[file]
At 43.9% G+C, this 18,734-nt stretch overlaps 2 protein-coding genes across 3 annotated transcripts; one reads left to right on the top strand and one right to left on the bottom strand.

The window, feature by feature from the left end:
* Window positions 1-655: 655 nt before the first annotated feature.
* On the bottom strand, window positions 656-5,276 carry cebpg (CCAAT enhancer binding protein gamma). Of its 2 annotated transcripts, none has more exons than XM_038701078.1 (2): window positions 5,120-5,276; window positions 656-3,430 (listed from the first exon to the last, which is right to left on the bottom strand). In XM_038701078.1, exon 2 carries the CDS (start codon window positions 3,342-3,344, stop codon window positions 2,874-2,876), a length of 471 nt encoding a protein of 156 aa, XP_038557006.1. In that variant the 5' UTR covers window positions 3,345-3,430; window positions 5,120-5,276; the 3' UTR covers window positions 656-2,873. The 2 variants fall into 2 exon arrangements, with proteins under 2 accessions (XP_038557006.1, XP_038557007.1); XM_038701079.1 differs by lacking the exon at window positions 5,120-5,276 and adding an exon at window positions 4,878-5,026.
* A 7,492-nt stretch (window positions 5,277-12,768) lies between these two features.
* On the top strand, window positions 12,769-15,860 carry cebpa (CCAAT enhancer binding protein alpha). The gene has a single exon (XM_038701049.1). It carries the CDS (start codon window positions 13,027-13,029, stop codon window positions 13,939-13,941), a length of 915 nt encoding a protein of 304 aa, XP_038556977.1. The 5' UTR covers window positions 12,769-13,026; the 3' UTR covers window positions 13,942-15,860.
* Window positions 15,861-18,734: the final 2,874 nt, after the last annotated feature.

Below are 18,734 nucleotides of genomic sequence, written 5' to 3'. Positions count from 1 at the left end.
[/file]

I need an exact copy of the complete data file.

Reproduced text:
At 43.9% G+C, this 18,734-nt stretch overlaps 2 protein-coding genes across 3 annotated transcripts; one reads left to right on the top strand and one right to left on the bottom strand.

The window, feature by feature from the left end:
* Window positions 1-655: 655 nt before the first annotated feature.
* On the bottom strand, window positions 656-5,276 carry cebpg (CCAAT enhancer binding protein gamma). Of its 2 annotated transcripts, none has more exons than XM_038701078.1 (2): window positions 5,120-5,276; window positions 656-3,430 (listed from the first exon to the last, which is right to left on the bottom strand). In XM_038701078.1, exon 2 carries the CDS (start codon window positions 3,342-3,344, stop codon window positions 2,874-2,876), a length of 471 nt encoding a protein of 156 aa, XP_038557006.1. In that variant the 5' UTR covers window positions 3,345-3,430; window positions 5,120-5,276; the 3' UTR covers window positions 656-2,873. The 2 variants fall into 2 exon arrangements, with proteins under 2 accessions (XP_038557006.1, XP_038557007.1); XM_038701079.1 differs by lacking the exon at window positions 5,120-5,276 and adding an exon at window positions 4,878-5,026.
* A 7,492-nt stretch (window positions 5,277-12,768) lies between these two features.
* On the top strand, window positions 12,769-15,860 carry cebpa (CCAAT enhancer binding protein alpha). The gene has a single exon (XM_038701049.1). It carries the CDS (start codon window positions 13,027-13,029, stop codon window positions 13,939-13,941), a length of 915 nt encoding a protein of 304 aa, XP_038556977.1. The 5' UTR covers window positions 12,769-13,026; the 3' UTR covers window positions 13,942-15,860.
* Window positions 15,861-18,734: the final 2,874 nt, after the last annotated feature.

Below are 18,734 nucleotides of genomic sequence, written 5' to 3'. Positions count from 1 at the left end.